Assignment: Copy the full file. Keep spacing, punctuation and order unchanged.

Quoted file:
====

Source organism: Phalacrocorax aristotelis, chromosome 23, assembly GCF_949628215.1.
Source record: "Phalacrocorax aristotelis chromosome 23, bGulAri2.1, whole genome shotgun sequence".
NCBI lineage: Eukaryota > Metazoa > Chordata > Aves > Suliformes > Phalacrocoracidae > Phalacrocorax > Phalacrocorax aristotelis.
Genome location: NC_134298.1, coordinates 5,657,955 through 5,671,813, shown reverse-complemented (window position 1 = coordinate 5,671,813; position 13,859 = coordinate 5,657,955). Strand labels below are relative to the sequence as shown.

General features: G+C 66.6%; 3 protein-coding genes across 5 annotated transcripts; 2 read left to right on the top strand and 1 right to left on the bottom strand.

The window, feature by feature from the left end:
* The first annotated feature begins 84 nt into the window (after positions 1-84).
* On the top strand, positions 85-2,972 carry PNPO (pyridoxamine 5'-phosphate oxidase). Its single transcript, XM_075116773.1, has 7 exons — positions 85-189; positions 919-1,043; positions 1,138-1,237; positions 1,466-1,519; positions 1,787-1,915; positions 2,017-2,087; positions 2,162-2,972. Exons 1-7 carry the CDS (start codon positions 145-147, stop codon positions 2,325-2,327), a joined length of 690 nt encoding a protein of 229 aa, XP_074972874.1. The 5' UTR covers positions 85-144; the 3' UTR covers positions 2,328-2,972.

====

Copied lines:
Source organism: Phalacrocorax aristotelis, chromosome 23, assembly GCF_949628215.1.
Source record: "Phalacrocorax aristotelis chromosome 23, bGulAri2.1, whole genome shotgun sequence".
NCBI lineage: Eukaryota > Metazoa > Chordata > Aves > Suliformes > Phalacrocoracidae > Phalacrocorax > Phalacrocorax aristotelis.
Genome location: NC_134298.1, coordinates 5,657,955 through 5,671,813, shown reverse-complemented (window position 1 = coordinate 5,671,813; position 13,859 = coordinate 5,657,955). Strand labels below are relative to the sequence as shown.

General features: G+C 66.6%; 3 protein-coding genes across 5 annotated transcripts; 2 read left to right on the top strand and 1 right to left on the bottom strand.

The window, feature by feature from the left end:
* The first annotated feature begins 84 nt into the window (after positions 1-84).
* On the top strand, positions 85-2,972 carry PNPO (pyridoxamine 5'-phosphate oxidase). Its single transcript, XM_075116773.1, has 7 exons — positions 85-189; positions 919-1,043; positions 1,138-1,237; positions 1,466-1,519; positions 1,787-1,915; positions 2,017-2,087; positions 2,162-2,972. Exons 1-7 carry the CDS (start codon positions 145-147, stop codon positions 2,325-2,327), a joined length of 690 nt encoding a protein of 229 aa, XP_074972874.1. The 5' UTR covers positions 85-144; the 3' UTR covers positions 2,328-2,972.